The MBTA released its Capital Needs Assessment and Inventory (CNAI), an MBTA-led analysis conducted every three-four years to inventory the MBTA’s assets, understand the overall condition of the transit system, and identify assets that are not in a State of Good Repair in order to determine the level of investment needed to support the existing network.
“Restoring reliability and ensuring safety are priorities as we rebuild MBTA infrastructure. Understanding and acknowledging the significant resources needed to bring our system to a State of Good Repair is just one step towards fixing our infrastructure to deliver more robust and frequent service. The MBTA is one of the oldest transit agencies in the country, and while there are a number of contributing factors, it’s clear that years of underinvestment have added to the cost of bringing our system back to a state of good repair,” said MBTA General Manager and CEO Phillip Eng. “Timely and appropriate actions are key to mitigating and avoiding more costly and potentially impactful efforts. Know that we are committed to aggressively addressing our immediate needs – like the recent 16-day outage on the Ashmont Branch to perform track work – as we strive to deliver a modernized system to serve future generations.”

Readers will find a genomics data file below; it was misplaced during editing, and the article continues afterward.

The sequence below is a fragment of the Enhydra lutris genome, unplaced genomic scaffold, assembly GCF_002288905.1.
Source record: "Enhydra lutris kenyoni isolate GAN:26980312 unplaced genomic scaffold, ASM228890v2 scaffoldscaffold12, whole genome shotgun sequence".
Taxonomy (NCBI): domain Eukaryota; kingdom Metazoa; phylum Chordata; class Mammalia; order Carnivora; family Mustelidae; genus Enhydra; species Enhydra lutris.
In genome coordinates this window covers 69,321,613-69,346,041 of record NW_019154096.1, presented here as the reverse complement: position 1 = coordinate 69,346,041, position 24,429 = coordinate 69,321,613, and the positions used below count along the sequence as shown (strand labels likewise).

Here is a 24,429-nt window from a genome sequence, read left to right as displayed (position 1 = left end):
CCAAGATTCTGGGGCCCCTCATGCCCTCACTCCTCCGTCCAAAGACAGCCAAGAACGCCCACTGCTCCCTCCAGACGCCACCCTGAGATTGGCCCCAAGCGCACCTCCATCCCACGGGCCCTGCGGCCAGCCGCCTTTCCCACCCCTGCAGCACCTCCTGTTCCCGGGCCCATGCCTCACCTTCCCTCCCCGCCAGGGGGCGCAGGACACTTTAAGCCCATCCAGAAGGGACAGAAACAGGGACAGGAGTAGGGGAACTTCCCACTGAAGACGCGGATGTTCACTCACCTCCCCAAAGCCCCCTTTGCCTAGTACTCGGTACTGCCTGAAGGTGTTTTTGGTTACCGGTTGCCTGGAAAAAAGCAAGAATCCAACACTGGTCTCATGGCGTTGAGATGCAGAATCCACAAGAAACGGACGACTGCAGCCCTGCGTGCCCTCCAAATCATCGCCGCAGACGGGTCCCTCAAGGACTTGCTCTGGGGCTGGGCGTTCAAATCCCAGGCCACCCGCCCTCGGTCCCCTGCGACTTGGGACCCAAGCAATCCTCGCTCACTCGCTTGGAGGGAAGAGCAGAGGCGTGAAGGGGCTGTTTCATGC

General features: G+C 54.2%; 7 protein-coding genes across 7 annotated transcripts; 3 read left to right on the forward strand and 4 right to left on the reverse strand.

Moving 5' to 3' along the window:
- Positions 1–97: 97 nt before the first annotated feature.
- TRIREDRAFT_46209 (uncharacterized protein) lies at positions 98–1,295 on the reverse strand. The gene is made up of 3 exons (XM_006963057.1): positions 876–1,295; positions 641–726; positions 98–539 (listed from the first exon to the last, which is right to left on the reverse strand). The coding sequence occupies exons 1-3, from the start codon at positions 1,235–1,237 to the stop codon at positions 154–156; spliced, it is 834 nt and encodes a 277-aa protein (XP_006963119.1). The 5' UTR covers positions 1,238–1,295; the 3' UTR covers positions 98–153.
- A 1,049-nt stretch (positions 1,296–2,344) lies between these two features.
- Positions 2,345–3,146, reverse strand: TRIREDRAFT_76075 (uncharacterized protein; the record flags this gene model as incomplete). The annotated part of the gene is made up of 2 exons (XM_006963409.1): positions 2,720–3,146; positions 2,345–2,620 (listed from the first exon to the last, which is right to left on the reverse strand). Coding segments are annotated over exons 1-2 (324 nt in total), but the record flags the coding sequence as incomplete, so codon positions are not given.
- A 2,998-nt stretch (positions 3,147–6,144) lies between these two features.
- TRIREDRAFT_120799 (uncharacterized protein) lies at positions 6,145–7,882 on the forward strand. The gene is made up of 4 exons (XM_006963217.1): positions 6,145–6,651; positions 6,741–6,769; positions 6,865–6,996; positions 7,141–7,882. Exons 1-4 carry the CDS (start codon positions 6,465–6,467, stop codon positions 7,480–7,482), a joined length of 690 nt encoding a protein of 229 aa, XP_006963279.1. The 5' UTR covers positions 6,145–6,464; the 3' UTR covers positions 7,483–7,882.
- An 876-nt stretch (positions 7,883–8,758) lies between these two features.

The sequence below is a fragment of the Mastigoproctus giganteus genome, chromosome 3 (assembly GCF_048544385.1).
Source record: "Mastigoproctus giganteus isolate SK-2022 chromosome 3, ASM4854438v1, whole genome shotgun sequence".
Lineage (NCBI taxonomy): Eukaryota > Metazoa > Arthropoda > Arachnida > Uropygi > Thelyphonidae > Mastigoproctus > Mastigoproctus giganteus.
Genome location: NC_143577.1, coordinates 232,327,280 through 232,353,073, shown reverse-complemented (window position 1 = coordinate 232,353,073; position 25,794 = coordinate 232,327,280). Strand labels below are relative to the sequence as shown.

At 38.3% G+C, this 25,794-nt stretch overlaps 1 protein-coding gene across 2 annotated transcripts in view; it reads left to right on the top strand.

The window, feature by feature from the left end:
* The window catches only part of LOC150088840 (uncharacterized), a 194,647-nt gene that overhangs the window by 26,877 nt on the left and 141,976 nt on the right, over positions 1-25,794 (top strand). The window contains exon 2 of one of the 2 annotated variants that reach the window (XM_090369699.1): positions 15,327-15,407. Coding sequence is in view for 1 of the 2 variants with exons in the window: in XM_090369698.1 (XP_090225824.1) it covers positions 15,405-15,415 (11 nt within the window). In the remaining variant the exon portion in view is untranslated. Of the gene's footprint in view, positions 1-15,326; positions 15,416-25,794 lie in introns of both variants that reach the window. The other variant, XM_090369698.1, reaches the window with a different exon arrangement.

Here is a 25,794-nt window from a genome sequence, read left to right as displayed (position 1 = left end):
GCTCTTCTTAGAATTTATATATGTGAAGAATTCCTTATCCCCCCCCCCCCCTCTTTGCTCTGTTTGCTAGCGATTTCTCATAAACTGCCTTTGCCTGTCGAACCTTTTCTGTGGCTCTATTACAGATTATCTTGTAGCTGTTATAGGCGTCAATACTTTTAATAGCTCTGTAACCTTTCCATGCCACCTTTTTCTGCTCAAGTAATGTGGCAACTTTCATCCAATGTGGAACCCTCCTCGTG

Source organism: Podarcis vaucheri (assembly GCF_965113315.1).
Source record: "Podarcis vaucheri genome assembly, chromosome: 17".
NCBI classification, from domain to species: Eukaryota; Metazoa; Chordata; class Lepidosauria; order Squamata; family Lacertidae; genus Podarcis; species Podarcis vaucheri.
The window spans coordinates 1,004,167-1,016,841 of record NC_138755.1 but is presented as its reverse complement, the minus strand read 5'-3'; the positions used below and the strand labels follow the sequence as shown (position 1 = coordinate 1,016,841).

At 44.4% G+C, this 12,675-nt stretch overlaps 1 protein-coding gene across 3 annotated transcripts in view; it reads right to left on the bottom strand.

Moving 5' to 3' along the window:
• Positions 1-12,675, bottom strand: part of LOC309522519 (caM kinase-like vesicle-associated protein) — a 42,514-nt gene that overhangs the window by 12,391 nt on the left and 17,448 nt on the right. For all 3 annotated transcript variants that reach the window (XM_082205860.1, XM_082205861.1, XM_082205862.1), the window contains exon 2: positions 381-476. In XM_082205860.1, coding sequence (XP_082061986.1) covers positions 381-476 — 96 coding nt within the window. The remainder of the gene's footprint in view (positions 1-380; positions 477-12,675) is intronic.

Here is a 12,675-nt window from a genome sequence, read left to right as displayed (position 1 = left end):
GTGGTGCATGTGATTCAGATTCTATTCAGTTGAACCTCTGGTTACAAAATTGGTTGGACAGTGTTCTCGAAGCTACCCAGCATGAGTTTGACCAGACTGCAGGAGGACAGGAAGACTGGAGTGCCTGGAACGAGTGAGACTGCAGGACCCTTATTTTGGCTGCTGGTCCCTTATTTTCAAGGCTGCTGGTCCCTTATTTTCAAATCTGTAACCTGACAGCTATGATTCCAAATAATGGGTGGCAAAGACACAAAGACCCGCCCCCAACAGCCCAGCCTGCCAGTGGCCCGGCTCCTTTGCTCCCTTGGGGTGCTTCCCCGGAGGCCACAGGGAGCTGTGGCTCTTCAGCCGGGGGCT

The MBTA is among the oldest and most complex transit agencies in the United States with some assets that date back more than 50 years. All MBTA assets – facilities, vehicles, infrastructure, and more – have varying expected useful lives and all assets eventually require rehabilitation or replacement on a rolling basis. State of Good Repair (SGR) does not indicate the level of safety, but rather is representative of an asset operating at its optimal and expected level of performance. An asset “out of SGR” is more likely to require rehabilitation or replacement.
The CNAI is an exercise that helps the MBTA understand the magnitude of assets needs across the system at a single point in time. The SGR Index is calculated as part of the CNAI and aims to capture the baseline condition and estimated value for all assets that have been identified as out of SGR. While it does not reflect total project costs or the totality of capital investment that may be needed, both the CNAI and SGR Index help the MBTA develop strategies about where to allocate funding resources and make investments toward a modernized transportation network as part of the MBTA’s rolling five-year Capital Investment Plan (CIP). In the MBTA’s FY24-28 CIP process, State of Good Repair and Safety were the most important prioritization factors, making up half of a project’s total weighted score.
The MBTA estimates the current overall SGR Index for assets in need of rehabilitation or replacement to be approximately $24.5 billion. This estimate includes:
• Facilities: $6.4 billion (35% of assets)
• Rolling Stock: $2.4 billion (55% of assets)
• Equipment: $52 million (28% of assets) • Structures: $5.3 billion (22% of assets)
• Signals – CR: $1.3 billion (80% of assets)
• Signals – Transit: $753 million (53% of assets)